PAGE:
The number of Americans who developed repetitive motion disorders on the job jumped 28 percent in 1989, accounting for nearly all of the increase in workplace injuries last year, the government says.
About 147,000 repetitive trauma disorders among American workers were reported last year - 32,000 more than in 1988, the Labor Department said Wednesday.Repetitive motion disorders include illnesses such as carpal tunnel syndrome, which causes pain in the wrists and forearms. The disorders often are suffered by workers on assembly lines who repeat the same motions with their arms and hands throughout the day.
The Labor Department said there were 284,000 reported cases of occupational illness and 6.3 million job-related injuries among workers in private industry in 1989. That was 136,000 more than the 241,000 illnesses and 6.2 million injuries in 1988.
Although total injuries and illnesses increased by about 2 percent last year, their rate of occurrence in the labor force - 8.6 per 100 full-time workers - was the same as in 1988. The Bureau of Labor Statistics said the increase in numbers of injuries and illnesses tracked the increase in employment and hours worked proportionately.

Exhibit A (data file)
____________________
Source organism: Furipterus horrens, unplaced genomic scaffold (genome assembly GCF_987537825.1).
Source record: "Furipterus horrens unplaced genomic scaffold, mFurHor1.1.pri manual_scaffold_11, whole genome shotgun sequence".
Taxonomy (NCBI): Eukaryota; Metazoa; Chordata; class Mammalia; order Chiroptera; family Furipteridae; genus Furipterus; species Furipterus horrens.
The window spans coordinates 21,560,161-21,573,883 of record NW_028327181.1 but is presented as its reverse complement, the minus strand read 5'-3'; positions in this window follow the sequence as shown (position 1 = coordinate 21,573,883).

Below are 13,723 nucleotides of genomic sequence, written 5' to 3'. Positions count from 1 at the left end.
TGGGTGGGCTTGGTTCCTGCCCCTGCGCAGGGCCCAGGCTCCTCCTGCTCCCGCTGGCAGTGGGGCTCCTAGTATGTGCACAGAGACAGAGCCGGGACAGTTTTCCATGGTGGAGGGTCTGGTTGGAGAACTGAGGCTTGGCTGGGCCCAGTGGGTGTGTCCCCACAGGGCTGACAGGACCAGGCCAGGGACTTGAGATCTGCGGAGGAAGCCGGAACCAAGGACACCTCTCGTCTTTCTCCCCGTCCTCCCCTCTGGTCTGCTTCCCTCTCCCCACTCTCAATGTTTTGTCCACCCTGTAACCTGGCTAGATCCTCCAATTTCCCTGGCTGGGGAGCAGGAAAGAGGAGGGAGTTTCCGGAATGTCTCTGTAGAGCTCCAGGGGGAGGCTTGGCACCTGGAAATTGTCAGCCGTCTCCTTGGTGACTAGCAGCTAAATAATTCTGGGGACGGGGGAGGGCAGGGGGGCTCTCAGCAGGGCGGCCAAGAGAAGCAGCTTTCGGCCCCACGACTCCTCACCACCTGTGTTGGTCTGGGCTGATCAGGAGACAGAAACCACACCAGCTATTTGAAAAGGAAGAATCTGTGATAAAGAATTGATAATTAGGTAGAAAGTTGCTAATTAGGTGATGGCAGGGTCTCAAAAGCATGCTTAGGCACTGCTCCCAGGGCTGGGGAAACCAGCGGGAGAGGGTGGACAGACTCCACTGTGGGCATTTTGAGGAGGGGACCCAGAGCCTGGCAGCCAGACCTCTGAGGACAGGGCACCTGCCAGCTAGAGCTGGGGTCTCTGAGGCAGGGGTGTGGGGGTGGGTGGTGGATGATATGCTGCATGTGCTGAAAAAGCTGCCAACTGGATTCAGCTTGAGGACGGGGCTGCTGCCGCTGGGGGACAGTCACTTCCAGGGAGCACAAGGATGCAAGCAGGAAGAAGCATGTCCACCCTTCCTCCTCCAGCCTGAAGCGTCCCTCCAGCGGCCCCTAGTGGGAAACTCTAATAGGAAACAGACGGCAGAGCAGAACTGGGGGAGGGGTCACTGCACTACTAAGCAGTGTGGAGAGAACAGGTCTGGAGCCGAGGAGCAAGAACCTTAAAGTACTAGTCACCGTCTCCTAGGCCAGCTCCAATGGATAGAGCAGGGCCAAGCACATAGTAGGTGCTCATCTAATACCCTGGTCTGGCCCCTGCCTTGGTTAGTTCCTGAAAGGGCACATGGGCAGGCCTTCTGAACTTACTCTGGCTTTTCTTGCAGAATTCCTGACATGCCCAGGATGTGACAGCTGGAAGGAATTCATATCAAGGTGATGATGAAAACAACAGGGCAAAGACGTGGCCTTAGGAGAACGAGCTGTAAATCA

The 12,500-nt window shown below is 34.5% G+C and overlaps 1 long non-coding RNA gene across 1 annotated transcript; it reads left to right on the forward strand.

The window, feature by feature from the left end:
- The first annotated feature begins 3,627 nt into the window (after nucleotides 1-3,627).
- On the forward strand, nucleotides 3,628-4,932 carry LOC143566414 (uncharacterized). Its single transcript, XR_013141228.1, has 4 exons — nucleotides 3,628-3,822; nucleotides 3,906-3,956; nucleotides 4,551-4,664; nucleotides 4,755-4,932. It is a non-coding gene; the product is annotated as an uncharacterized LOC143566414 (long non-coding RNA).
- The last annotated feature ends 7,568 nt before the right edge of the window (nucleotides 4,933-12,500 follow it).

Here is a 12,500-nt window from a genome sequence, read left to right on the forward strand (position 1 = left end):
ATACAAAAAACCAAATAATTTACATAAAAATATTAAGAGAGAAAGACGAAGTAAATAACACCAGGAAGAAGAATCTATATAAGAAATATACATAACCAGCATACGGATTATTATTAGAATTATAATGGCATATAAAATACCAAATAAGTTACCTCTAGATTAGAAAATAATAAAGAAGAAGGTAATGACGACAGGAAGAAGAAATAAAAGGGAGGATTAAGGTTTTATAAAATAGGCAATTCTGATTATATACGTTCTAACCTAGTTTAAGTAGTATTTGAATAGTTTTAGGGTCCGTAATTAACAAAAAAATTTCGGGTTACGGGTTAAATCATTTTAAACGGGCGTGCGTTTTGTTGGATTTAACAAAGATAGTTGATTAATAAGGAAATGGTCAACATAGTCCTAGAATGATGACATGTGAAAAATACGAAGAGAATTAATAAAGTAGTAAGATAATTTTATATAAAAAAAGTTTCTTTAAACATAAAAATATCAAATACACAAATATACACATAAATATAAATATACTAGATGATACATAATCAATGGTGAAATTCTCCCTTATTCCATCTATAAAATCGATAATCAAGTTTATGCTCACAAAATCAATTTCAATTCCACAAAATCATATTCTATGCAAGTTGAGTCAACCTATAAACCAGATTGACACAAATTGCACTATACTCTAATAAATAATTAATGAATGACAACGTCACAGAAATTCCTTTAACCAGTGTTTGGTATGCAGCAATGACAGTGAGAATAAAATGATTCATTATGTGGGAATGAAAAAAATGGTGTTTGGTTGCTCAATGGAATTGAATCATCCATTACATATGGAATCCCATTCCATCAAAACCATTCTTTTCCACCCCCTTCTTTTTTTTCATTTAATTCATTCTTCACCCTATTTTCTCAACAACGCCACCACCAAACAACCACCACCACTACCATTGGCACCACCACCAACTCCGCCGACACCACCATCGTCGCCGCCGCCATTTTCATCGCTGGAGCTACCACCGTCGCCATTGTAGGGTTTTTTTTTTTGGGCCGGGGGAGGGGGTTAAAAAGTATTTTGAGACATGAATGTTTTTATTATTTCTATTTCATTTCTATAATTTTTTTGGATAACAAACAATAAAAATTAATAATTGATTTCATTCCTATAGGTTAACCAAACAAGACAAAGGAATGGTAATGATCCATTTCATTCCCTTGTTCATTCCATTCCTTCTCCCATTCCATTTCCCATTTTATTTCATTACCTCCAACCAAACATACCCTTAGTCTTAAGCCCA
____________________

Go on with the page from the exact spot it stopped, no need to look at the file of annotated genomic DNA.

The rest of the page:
The survey found about 3,600 work-related deaths. But the agency cautioned that the estimate is probably understated because its survey was not large enough to accurately track all fatalities.
The AFL-CIO, which represents 14.2 million unionized workers, estimates that 10,000 American workers are killed on the job each year and 70,000 are permanently disabled.
Almost half of the 6.3 million injury cases were serious enough for the injured worker to have work activity restricted or to lose work time.